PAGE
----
Work-In-Progress Gander Airport’s International Lounge—and its proud history—is now accessible to the non-travelling public.
By: DANIEL BROMBERG
Photos by : JSTÉPHANE GROLEAU
COURTESY OF : PATRIARCHE
Stepping into architecture firm Patriarche’s Montreal office, one immediately feels transported to both the past and the future in a fusion of culture, creativity and functionality.
Located in Allied’s 85 Rue Saint-Paul Ouest building, which dates to 1861, the office was renovated before opening in 2019. When Patriarche was selecting the location for their sole Montreal branch (they have others in Paris, Bordeaux, Lyon, London, Basel and Quebec City), the historic quarter of Old Montreal was the obvious choice.
“It’s an attractive area for our employees to come and work every day,” says Luc Bélanger, partner and director of North American operations. “Not to mention, the idea of contributing to the preservation of a historic building, while reimagining its interior space, is part of our DNA.”
The multinational, multidisciplinary firm is composed of teams of architects, landscape architects, project managers, interior designers and graphic and user experience (UX) designers. When creating the interior of the Montreal office, Patriarche prioritized an open concept. Employees share long rectangular desks in rooms characterized by red brick walls and exposed beams that sweep the ceiling.
The company’s mission is to create what they call “augmented architecture,” integrating every ounce of technical, sociological and scientific knowledge available into the design process. In other words, for Patriarche, a physical space is not merely built and inert—it is, by necessity, an extension of the users and their needs.
As they did with their Montreal office, they do for their clients: Patriarche prioritizes open spaces in their projects, to encourage collaboration, and modern or natural lighting and green spaces to help drive productivity. “We do not even attempt to build something until we’ve tested the functionality of the space,” Bélanger says.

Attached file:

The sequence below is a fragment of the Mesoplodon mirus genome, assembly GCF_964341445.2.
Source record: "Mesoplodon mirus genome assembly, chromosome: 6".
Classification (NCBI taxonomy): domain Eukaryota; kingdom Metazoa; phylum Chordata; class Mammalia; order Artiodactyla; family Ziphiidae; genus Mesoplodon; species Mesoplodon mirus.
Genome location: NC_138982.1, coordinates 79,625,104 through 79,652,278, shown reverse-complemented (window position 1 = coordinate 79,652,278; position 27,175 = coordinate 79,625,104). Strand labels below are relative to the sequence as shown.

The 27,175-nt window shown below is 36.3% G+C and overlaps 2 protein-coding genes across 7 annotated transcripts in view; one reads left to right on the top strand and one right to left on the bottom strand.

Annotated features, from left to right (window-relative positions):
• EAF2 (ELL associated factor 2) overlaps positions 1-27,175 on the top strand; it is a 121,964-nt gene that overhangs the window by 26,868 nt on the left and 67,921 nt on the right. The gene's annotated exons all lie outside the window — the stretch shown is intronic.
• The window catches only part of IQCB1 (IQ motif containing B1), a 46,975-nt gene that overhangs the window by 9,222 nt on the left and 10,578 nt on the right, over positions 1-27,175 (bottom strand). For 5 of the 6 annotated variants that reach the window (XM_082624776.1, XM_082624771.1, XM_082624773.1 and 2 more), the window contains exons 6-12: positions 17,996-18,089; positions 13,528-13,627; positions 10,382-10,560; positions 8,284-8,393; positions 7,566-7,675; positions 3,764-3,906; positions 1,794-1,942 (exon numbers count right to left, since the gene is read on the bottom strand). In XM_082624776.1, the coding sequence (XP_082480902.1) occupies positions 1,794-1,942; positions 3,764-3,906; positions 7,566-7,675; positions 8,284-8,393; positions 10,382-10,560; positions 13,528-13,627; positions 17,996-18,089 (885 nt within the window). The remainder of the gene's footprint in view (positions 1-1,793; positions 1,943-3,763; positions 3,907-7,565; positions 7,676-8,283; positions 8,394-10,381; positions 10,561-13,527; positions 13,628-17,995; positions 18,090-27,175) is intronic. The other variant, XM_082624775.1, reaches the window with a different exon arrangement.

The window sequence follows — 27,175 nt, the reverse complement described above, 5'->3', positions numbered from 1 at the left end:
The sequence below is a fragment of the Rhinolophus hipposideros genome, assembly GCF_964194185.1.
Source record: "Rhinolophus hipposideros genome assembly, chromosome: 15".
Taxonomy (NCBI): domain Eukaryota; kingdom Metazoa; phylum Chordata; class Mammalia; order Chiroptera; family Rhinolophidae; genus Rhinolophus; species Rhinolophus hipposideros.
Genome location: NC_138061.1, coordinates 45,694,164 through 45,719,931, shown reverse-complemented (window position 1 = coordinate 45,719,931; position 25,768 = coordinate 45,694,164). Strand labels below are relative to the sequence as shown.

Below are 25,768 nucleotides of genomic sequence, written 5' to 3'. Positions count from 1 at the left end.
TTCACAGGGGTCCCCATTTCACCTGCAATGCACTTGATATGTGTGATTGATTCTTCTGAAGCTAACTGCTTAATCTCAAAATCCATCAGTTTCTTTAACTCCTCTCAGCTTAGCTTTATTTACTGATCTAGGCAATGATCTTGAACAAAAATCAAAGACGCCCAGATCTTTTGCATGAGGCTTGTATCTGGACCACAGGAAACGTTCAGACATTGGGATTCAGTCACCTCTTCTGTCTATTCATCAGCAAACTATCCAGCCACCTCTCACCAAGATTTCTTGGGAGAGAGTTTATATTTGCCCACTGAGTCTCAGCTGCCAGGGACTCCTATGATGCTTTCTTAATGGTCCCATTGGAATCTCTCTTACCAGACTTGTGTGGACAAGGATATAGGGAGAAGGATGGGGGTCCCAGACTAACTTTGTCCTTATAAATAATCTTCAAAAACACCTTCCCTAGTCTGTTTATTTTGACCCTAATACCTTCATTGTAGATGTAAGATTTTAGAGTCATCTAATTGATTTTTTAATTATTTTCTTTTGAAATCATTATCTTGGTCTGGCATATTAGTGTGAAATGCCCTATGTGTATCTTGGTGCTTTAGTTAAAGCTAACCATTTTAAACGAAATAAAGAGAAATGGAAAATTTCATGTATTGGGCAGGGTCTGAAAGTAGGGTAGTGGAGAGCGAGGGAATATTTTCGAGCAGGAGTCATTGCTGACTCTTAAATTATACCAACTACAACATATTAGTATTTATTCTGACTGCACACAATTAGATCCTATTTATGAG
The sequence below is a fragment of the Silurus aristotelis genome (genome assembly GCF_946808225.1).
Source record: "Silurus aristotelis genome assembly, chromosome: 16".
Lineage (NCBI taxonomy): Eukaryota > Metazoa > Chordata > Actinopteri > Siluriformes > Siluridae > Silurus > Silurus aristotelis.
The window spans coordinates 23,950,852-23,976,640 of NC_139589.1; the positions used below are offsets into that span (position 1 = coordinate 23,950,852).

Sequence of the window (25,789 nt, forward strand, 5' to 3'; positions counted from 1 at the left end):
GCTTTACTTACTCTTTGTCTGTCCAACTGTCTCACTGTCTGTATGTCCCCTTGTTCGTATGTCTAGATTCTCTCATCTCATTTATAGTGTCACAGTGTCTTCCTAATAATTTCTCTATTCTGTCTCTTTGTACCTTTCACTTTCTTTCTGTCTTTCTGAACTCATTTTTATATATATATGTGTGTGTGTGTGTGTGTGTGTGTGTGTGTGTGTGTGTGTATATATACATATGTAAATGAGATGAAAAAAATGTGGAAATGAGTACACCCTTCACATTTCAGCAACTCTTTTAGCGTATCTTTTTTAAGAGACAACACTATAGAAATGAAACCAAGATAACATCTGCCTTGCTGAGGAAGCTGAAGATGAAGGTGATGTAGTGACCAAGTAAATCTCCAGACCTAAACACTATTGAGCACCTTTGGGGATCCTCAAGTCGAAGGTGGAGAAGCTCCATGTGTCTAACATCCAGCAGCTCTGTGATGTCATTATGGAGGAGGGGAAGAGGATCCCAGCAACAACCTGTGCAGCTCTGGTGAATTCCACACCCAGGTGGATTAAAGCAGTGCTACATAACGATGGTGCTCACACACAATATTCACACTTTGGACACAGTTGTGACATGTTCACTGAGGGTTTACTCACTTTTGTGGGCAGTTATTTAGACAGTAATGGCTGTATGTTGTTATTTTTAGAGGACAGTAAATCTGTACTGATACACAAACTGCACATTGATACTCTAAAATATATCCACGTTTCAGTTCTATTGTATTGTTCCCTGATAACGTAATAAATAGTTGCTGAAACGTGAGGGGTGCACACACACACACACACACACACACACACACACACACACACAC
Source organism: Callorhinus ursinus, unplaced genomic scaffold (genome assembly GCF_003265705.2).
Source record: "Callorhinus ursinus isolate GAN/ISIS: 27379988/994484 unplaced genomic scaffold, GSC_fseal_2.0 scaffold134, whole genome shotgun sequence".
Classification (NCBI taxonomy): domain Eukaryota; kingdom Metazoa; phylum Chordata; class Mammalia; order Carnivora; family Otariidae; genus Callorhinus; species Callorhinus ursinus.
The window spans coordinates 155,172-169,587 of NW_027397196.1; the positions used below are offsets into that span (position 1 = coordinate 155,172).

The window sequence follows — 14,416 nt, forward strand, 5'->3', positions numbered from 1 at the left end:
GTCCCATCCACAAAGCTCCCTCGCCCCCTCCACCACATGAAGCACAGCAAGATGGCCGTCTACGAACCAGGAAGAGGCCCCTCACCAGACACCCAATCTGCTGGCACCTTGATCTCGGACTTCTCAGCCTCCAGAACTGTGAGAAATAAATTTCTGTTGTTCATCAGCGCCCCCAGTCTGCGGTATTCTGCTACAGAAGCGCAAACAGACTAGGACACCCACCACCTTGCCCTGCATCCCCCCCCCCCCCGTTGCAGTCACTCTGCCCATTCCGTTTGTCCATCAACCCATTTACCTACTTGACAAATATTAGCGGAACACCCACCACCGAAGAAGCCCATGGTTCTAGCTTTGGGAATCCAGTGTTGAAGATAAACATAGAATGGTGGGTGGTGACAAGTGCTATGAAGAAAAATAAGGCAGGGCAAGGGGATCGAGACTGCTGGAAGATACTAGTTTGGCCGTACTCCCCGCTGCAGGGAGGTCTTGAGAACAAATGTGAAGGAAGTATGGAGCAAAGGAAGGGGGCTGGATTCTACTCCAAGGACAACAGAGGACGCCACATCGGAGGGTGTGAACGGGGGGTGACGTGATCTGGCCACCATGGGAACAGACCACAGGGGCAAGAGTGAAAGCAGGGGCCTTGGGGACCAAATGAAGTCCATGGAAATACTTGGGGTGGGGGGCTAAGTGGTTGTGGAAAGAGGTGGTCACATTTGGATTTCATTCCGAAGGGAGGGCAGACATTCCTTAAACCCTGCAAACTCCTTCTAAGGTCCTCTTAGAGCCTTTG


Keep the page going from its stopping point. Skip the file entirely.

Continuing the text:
This aspect of their mission—consciously designing space around the user—is what they call “sobriety,” a term that president Damien Patriarche has called an unbreakable rule in their projects. Put into practice, it amounts to architecture that is simple, elegant, functional and humanizing.
This human-centred design approach extends beyond current users to future generations. Patriarche uses collective intelligence to do and build better, both on a day-to-day basis and in the longer term. “We propose architecture that unfolds in all its simplicity to limit our carbon footprint and ensure respect for social, environmental, economic and geopolitical contexts,” says Bélanger.
This is how Patriarche balances being a leader in its domain—outrightly refusing to be placed in a box—with the sober attitude required today to practise architecture (given that the building sector plays a principal role in global greenhouse gas emissions, waste production and energy and raw-material consumption). While seeking to ensure the economy of ambitious projects, Patriarche imagines sustainable, transformable and low-energy projects whenever possible—wherever they are on the globe—and makes them a reality.
“The preservation of a historic building, while reimagining its interior space, is part of our DNA.”